Treatment for type 1 diabetes is lifelong and includes blood sugar monitoring, insulin therapy, healthy eating and regular exercise — even for kids. As your child grows and changes, so will his or her diabetes treatment plan.
If managing your child's diabetes seems overwhelming, take it one day at a time. Some days you'll manage your child's blood sugar perfectly and on other days, it may seem as if nothing works well. Don't forget that you're not alone.
You'll work closely with your child's diabetes treatment team — doctor, diabetes educator and dietitian — to keep your child's blood sugar level as close to normal as possible.
Blood sugar monitoring
You will need to check and record your child's blood sugar at least four times a day but probably more often. This requires frequent finger sticks. Some blood glucose meters allow for testing at sites other than the fingertips.
Frequent testing is the only way to make sure that your child's blood sugar level remains within his or her target range — which may change as your child grows and changes. Your child's doctor will let you know what your child's blood sugar target range is.
Continuous glucose monitoring (CGM)
Continuous glucose monitoring (CGM) is the newest way to monitor blood sugar levels. It may be most helpful for people who don't experience the usual warning symptoms of hypoglycemia.
CGM uses a fine needle inserted just under the skin that checks blood glucose level every few minutes. CGM isn't yet considered as accurate as standard blood sugar monitoring. It can be an additional tool but generally doesn't replace regular blood sugar monitoring.
Insulin and other medications
Anyone who has type 1 diabetes needs insulin treatment to survive. Many types of insulin are available, including:
Rapid-acting insulin. Insulin therapies such as lispro (Humalog), aspart (NovoLog) and glulisine (Apidra) start working within 15 minutes, peak in about one hour and last four hours.
Short-acting insulin. Therapies such as human insulin (Humulin R) should be injected 20 to 30 minutes before a meal, peak in 1.5 to two hours and last four to six hours.
Intermediate-acting insulin. Therapies such as NPH insulin (Humulin N) start working within about one hour, peak in about six hours and last 12 to 24 hours.
Long-acting insulin. Therapies such as insulin glargine (Lantus) and insulin detemir (Levemir) have almost no peak and may provide coverage for as long as 20 to 26 hours.
Depending on your child's age and needs, your doctor may prescribe a mixture of insulin types to use throughout the day and night.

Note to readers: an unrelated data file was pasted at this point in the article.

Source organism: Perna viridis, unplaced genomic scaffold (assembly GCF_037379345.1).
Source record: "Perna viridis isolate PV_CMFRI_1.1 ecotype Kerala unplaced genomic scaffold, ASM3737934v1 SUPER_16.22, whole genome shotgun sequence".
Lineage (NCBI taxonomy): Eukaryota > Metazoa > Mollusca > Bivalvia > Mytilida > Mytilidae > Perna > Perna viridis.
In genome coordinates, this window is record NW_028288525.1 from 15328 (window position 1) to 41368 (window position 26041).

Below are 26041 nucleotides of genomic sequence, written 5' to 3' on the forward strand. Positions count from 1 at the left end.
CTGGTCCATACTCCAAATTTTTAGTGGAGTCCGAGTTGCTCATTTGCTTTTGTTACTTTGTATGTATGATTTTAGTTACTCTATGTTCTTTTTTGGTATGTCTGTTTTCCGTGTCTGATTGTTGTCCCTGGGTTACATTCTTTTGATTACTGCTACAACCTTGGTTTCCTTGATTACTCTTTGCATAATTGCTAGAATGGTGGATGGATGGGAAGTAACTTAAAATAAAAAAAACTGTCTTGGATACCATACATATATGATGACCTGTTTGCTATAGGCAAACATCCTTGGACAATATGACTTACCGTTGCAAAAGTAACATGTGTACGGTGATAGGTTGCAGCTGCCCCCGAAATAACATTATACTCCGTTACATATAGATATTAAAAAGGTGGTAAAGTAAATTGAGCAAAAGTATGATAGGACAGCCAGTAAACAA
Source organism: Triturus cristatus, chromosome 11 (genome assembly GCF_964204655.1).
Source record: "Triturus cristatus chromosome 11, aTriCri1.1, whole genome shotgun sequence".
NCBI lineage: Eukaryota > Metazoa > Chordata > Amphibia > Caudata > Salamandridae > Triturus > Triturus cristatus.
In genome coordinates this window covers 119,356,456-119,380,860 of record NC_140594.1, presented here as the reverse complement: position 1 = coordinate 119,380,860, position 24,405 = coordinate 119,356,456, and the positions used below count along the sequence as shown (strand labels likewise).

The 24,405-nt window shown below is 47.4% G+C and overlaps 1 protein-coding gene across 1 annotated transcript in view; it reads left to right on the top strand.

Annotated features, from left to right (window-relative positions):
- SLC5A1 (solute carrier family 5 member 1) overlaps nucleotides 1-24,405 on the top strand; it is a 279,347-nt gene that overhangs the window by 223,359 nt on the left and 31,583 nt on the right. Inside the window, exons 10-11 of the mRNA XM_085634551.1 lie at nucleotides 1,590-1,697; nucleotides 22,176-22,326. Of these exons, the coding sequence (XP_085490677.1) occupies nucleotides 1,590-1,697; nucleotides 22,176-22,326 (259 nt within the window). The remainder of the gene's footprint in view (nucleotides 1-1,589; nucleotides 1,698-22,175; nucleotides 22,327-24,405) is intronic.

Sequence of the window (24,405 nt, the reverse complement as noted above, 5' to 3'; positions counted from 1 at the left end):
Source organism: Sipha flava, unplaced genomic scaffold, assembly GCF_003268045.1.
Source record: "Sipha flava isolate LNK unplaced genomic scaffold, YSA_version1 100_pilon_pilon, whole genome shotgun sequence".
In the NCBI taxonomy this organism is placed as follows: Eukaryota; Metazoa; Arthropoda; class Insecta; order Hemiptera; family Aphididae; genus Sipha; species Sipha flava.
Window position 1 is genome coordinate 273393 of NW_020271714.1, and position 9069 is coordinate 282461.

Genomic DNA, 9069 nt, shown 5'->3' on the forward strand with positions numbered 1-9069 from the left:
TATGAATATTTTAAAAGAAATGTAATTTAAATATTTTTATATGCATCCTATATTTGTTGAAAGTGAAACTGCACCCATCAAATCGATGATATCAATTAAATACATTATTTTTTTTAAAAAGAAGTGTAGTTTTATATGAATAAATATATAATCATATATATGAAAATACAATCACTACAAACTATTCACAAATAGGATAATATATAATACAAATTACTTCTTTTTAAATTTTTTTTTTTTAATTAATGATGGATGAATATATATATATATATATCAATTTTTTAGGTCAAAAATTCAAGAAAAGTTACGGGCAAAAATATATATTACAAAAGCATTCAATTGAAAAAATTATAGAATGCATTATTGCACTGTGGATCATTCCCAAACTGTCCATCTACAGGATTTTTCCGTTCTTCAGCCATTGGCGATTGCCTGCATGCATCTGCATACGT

Insulin delivery options
There are several options for insulin delivery, including:
Fine needle and syringe. An advantage of needle and syringe is that some different types of insulin can be mixed in a single injection, reducing the number of injections.
Insulin pen. This device looks like an ink pen, except the cartridge is filled with insulin. Pens with mixed insulin preparations are available, but these mixtures generally aren't tailored for children.
Insulin pump. This is a device about the size of a cell phone that is worn on the outside of the body. A tube connects a reservoir of insulin to a catheter inserted under the skin of the abdomen. The pump can be used in conjunction with CGM.
Your child won't be restricted to a lifetime "diabetes diet" of boring, bland foods. Instead, your child needs plenty of fruits, vegetables and whole grains — foods that are high in nutrition and low in fat and calories. Ideally, your child's intake of carbohydrates should be consistent.
Your child's dietitian will likely suggest that your child — and the rest of the family — consume fewer animal products and sweets. This eating plan is the best for the whole family. Sugary foods are OK once in a while, as long as they're included in your child's meal plan.
Understanding what and how much to feed your child can be a challenge. A dietitian can help you create a meal plan that fits your child's health goals, food preferences and lifestyle.
Certain foods, such as those with a high sugar or fat content, may be more difficult to incorporate into your child's meal plan than healthier choices. For example, high-fat foods may cause a spike in blood sugar several hours after your child has eaten because fat slows digestion.